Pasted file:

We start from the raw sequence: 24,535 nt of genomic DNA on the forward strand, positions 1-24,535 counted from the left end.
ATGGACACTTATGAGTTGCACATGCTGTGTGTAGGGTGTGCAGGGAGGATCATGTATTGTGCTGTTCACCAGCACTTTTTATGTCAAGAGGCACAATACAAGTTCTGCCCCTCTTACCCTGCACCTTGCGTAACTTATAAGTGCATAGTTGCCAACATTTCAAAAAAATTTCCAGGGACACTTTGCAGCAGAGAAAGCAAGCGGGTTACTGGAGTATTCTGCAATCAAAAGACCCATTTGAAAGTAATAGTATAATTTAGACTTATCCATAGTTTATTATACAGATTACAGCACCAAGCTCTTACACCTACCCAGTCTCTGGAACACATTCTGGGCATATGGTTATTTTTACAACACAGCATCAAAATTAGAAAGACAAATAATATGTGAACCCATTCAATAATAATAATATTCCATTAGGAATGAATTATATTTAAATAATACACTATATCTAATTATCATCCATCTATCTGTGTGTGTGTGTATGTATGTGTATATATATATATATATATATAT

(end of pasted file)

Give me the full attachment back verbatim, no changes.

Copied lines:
We start from the raw sequence: 24,535 nt of genomic DNA on the forward strand, positions 1-24,535 counted from the left end.
ATGGACACTTATGAGTTGCACATGCTGTGTGTAGGGTGTGCAGGGAGGATCATGTATTGTGCTGTTCACCAGCACTTTTTATGTCAAGAGGCACAATACAAGTTCTGCCCCTCTTACCCTGCACCTTGCGTAACTTATAAGTGCATAGTTGCCAACATTTCAAAAAAATTTCCAGGGACACTTTGCAGCAGAGAAAGCAAGCGGGTTACTGGAGTATTCTGCAATCAAAAGACCCATTTGAAAGTAATAGTATAATTTAGACTTATCCATAGTTTATTATACAGATTACAGCACCAAGCTCTTACACCTACCCAGTCTCTGGAACACATTCTGGGCATATGGTTATTTTTACAACACAGCATCAAAATTAGAAAGACAAATAATATGTGAACCCATTCAATAATAATAATATTCCATTAGGAATGAATTATATTTAAATAATACACTATATCTAATTATCATCCATCTATCTGTGTGTGTGTGTATGTATGTGTATATATATATATATATATATAT